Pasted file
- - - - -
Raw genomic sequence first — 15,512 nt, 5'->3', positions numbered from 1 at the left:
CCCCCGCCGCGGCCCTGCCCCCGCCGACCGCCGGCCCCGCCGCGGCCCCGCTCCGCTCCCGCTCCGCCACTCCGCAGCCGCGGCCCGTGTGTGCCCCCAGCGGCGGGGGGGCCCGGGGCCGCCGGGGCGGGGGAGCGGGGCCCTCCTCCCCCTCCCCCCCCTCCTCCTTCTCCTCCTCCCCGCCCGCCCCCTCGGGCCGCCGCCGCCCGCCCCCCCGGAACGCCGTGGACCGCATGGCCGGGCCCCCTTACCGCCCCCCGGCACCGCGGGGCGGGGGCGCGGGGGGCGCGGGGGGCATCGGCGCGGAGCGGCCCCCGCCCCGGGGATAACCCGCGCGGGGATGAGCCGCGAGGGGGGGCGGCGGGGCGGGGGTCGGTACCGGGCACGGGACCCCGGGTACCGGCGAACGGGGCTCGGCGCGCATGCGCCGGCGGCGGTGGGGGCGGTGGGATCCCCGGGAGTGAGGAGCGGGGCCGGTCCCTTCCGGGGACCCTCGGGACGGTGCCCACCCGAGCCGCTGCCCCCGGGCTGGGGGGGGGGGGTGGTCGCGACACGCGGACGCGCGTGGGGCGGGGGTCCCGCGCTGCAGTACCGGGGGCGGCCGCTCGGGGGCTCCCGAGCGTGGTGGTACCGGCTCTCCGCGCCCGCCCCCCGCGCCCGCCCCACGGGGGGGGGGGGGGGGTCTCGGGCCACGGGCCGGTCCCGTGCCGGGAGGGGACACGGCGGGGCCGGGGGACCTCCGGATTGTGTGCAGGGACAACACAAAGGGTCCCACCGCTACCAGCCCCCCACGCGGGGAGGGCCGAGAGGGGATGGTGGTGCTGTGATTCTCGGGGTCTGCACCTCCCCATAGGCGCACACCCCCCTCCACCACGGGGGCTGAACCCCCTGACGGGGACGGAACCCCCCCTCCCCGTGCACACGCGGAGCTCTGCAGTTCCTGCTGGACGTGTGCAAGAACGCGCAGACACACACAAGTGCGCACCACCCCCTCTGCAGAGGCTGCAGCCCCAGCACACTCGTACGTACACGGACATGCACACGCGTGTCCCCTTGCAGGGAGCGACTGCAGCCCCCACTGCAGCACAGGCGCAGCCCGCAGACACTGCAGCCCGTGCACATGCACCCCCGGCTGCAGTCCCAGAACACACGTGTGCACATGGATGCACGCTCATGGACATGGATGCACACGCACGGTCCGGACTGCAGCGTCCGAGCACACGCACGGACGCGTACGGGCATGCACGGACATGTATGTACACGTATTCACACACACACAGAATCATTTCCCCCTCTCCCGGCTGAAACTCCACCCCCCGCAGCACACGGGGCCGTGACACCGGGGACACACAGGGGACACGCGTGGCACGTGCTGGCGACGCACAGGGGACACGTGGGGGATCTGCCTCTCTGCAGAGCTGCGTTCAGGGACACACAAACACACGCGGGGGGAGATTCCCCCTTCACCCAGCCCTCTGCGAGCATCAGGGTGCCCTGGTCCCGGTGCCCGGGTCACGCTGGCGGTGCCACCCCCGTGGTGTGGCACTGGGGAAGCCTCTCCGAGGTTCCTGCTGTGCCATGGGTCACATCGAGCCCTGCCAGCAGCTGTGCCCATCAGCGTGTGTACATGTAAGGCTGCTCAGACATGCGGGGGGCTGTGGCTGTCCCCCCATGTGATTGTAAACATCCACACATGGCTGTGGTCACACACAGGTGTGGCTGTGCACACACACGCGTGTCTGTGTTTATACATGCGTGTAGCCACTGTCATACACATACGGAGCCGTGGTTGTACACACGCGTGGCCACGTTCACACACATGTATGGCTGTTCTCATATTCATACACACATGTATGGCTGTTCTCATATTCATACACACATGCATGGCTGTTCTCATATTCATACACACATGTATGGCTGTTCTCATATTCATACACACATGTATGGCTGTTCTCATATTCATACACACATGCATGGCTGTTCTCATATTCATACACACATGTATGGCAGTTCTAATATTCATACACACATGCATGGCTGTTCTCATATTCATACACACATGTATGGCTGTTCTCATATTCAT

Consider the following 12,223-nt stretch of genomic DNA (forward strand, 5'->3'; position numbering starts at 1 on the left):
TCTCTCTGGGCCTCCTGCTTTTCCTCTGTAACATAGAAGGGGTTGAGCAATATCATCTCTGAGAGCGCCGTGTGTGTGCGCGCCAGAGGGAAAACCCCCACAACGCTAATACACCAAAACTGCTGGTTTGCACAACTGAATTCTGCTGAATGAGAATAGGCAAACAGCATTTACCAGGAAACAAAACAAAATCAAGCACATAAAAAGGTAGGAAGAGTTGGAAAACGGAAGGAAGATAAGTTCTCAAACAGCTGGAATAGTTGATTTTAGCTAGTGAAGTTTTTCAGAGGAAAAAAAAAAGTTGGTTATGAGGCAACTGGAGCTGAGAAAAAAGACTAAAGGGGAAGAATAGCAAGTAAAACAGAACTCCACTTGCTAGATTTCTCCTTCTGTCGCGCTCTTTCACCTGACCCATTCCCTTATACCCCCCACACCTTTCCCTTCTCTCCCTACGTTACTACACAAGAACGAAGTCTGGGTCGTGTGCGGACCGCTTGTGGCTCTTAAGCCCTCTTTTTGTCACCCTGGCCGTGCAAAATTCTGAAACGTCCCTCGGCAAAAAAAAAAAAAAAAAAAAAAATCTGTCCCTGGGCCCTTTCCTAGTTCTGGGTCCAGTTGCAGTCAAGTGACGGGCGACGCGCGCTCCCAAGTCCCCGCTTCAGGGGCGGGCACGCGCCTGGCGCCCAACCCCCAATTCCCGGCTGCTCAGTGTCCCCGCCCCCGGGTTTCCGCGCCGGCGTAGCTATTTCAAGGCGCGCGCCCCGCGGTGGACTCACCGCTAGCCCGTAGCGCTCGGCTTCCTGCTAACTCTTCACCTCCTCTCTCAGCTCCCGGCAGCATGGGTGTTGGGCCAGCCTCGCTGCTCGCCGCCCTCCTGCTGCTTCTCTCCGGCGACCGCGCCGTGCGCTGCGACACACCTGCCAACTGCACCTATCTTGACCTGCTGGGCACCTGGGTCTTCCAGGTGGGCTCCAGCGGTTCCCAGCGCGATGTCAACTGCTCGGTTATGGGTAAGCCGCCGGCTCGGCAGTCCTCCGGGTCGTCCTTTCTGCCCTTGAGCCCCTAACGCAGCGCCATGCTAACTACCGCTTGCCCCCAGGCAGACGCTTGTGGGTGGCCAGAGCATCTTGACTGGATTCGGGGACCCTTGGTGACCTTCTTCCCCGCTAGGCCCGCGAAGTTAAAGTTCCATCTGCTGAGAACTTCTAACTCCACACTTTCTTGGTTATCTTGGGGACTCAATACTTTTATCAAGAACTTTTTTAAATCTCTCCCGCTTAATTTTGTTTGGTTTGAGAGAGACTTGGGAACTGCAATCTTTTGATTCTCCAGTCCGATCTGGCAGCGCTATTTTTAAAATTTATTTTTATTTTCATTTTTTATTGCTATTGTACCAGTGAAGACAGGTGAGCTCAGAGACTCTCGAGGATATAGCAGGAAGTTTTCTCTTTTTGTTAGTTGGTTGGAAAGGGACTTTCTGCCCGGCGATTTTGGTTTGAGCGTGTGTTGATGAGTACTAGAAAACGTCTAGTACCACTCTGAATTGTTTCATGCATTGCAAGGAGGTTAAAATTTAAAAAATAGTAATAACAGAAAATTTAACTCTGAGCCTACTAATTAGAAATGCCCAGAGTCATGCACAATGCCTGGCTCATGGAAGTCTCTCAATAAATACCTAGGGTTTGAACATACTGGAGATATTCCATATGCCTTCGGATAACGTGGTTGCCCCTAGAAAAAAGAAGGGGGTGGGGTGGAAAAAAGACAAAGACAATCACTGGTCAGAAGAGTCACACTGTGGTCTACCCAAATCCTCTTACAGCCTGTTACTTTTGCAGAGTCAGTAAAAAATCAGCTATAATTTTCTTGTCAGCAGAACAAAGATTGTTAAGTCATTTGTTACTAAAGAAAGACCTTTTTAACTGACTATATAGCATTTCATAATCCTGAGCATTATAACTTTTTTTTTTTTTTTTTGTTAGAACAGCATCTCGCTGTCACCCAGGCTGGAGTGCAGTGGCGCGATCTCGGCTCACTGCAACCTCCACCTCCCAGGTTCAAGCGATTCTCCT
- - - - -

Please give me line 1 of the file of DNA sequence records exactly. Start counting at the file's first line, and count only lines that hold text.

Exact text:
Raw genomic sequence first — 15,512 nt, 5'->3', positions numbered from 1 at the left: